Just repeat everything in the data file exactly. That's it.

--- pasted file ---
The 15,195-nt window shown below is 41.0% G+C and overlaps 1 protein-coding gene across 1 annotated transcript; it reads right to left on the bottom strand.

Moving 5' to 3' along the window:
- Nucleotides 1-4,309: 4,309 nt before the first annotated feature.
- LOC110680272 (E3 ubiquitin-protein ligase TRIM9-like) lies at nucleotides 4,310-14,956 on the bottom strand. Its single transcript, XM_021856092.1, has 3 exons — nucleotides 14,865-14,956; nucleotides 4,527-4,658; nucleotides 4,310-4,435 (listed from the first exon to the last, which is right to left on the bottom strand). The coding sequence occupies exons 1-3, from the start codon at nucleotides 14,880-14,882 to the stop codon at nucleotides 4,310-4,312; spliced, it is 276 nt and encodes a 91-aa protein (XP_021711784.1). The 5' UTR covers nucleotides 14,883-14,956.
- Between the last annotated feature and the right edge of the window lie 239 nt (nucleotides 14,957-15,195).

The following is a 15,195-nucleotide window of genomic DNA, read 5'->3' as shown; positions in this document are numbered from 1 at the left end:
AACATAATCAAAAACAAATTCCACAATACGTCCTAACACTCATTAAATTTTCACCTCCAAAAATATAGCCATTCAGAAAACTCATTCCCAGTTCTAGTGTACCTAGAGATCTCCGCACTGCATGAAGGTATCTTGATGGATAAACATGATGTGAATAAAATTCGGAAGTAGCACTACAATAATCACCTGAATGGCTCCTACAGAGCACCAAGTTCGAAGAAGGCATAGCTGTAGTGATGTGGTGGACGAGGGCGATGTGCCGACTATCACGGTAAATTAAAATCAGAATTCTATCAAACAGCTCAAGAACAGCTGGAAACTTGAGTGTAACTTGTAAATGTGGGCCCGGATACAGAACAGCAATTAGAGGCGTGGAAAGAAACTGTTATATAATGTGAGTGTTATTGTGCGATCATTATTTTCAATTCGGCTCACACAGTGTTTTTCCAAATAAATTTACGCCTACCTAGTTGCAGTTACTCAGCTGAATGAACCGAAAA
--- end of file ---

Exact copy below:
The 15,195-nt window shown below is 41.0% G+C and overlaps 1 protein-coding gene across 1 annotated transcript; it reads right to left on the bottom strand.

Moving 5' to 3' along the window:
- Nucleotides 1-4,309: 4,309 nt before the first annotated feature.
- LOC110680272 (E3 ubiquitin-protein ligase TRIM9-like) lies at nucleotides 4,310-14,956 on the bottom strand. Its single transcript, XM_021856092.1, has 3 exons — nucleotides 14,865-14,956; nucleotides 4,527-4,658; nucleotides 4,310-4,435 (listed from the first exon to the last, which is right to left on the bottom strand). The coding sequence occupies exons 1-3, from the start codon at nucleotides 14,880-14,882 to the stop codon at nucleotides 4,310-4,312; spliced, it is 276 nt and encodes a 91-aa protein (XP_021711784.1). The 5' UTR covers nucleotides 14,883-14,956.
- Between the last annotated feature and the right edge of the window lie 239 nt (nucleotides 14,957-15,195).

The following is a 15,195-nucleotide window of genomic DNA, read 5'->3' as shown; positions in this document are numbered from 1 at the left end:
AACATAATCAAAAACAAATTCCACAATACGTCCTAACACTCATTAAATTTTCACCTCCAAAAATATAGCCATTCAGAAAACTCATTCCCAGTTCTAGTGTACCTAGAGATCTCCGCACTGCATGAAGGTATCTTGATGGATAAACATGATGTGAATAAAATTCGGAAGTAGCACTACAATAATCACCTGAATGGCTCCTACAGAGCACCAAGTTCGAAGAAGGCATAGCTGTAGTGATGTGGTGGACGAGGGCGATGTGCCGACTATCACGGTAAATTAAAATCAGAATTCTATCAAACAGCTCAAGAACAGCTGGAAACTTGAGTGTAACTTGTAAATGTGGGCCCGGATACAGAACAGCAATTAGAGGCGTGGAAAGAAACTGTTATATAATGTGAGTGTTATTGTGCGATCATTATTTTCAATTCGGCTCACACAGTGTTTTTCCAAATAAATTTACGCCTACCTAGTTGCAGTTACTCAGCTGAATGAACCGAAAA